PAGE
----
Canting forward does offer a slight performance increase, test have born out, but the disadvantages have so far discouraged the fad catching on. Of course you'd like the root of the board to start in an acceptable location, placing it's center in proper lead. On a small boat this could be just a few inches.

Curved daggerboards have had some successes in the "retraceable on strike" column (also clearing the boom). Several designers have tried this arrangement, most with variations in curve and angle. Which ones work best is subjective.

A razor let into the leading edge can solve many of these issues, but like all things in yacht design, brings up its own set to contend with.

In small craft, particularly sail, it is a delicate balancing act, you have little margin for error. Every piece, its size, location, weight, relationship and effect with, or on others, make the tasks required interesting.

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Ken, I'd guess a triangular db would have to be so wide that it might as well be a cb, with its big footprint. Also, it would be so low-aspect it would need a larger area to be effective.

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I agree, Jeff.

I was sort of thinking out loud on that one. I've had daggerboards before and I've never grounded hard enough to hurt the boat but it certainly is a warm fuzzy feeling knowing that I can use my (future) centerboard as a depth sounder...

I think that if I required that warm fuzzy feeling in a boat I'd either convert to a centerboard with the same underwater profile as the original daggerboard (and lose the interior space) or switch to a boat design that started out with a centerboard. It's all about the tradeoffs isn't it?

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My current rudder has a slight forward cant as I used a high aspect foil rather than the swinging one in the coresound design. The problem I found is that at speed the rudder starts to oscillate, vibrating the entire boat. If I return it to verticle this is eliminated. Probably a combination of angle and foil shape, in any case I am building a new one :-)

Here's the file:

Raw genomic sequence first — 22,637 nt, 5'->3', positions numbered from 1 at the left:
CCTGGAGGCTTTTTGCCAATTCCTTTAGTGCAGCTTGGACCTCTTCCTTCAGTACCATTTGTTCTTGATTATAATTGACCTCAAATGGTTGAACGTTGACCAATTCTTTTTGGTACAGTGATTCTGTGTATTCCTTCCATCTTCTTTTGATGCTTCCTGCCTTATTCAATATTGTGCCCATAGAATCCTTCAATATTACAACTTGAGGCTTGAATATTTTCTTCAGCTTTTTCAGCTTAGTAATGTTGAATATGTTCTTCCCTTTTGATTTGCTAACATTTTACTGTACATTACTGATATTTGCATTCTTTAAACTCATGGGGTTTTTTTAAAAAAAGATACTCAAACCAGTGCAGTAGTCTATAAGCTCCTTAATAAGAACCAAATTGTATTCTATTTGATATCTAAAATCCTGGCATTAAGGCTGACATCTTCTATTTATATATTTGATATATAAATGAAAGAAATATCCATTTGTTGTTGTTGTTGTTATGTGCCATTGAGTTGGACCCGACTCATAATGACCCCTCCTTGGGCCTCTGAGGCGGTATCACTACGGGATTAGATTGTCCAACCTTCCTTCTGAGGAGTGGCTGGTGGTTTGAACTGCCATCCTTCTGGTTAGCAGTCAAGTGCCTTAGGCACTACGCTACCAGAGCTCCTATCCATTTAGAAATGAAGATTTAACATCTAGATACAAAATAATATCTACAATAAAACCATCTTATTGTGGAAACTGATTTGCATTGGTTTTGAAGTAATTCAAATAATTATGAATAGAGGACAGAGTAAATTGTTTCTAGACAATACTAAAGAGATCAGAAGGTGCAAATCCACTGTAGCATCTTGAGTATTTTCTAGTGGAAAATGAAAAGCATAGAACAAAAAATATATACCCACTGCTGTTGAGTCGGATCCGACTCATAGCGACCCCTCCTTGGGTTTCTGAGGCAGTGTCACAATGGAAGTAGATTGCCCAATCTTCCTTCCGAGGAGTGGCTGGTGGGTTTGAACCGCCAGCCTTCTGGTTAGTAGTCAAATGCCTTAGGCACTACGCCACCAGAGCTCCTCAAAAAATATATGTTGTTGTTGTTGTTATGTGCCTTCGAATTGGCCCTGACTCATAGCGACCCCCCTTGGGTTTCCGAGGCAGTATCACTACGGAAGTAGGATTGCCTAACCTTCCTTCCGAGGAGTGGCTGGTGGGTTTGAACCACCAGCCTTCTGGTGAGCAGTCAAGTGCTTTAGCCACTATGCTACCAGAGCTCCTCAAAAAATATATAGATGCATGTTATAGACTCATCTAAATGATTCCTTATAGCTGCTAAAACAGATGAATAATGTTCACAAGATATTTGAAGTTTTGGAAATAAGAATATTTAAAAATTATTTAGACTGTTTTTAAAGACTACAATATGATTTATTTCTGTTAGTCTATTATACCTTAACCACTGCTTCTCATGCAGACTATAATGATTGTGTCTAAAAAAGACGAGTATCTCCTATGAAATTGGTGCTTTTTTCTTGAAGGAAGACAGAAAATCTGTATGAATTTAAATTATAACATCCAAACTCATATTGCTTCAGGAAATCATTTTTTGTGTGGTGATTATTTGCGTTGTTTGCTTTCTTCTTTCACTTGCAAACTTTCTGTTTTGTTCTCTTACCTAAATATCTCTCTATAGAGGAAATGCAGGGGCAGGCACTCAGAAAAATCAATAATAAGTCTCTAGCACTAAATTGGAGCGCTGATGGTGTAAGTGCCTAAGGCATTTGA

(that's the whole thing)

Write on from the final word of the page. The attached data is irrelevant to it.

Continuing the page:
As far as "bouncing" the board as a depth sounder...

I don't know what its like where you are but where I sail just a slight touch on those barnicle infested rocks and I am spending two days building my three layers of 8 oz cloth back up :-)

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I've built three small boats in the past five years, all with daggerboard variations from the norm. The first was my pram "Matins". I was given plans from my son in law and was a total neophyte to the craft. The plans called for the daggerboard to be right in the middle of the midship thwart. Since that was about the only place for a passenger to sit I did some research on the balance of Center of Effort and Center of Lateral Resistance and decided that I could move the daggerboard forward, but have it slant back to move the CLR toward the planned position (pic attached). It has worked out pretty well thus far.

I also built an OSB with my Grandson and incorporated the design of a PDR center daggerboard into it. Not unusual other than the OSB plans were for a row boat and not a sailboat. It sailed well, but performed more like a sailing canoe than a sailboat.

Finally, I made a PDRacer for my wife. One of her specifications was that she have ample room to carry Grandkids. After more research online I discovered an Oz PDR that had the daggerboard in the side air box. I engineered her PDR to that end. I used plans I bought online, but modified them considerably as the plans called for a traditional center located daggerboard box. As it is the box is encased in the starboard air box and is both easy to use and leaves the cabin of the PDR completely open. After tuning the rigging she sails like she has an outboard motor attached.

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I just happened to check out the design forum and saw your question. I have attached a production dingy of the 1950s which I aquired some time ago and subsequently have given to a friend to restore. I have no idea how well it sailed. But it definitely has the forward dagger board.

Dale

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The many reason for having an aft angled CB or DB have been stated. I raced a Windmill for many years that has a DB that can be angled in either direction. Some would angle the DB forward in light air to get more weather helm and feel to the helm. In most cases, collecting weed and grass on the foil is an overriding factor and can ruin your speed if you are not alert. Even with an aft rake, you have to be alert to weed in many areas. A forward rake will theoretically reduce tip vortices and increase lift to drag ratio.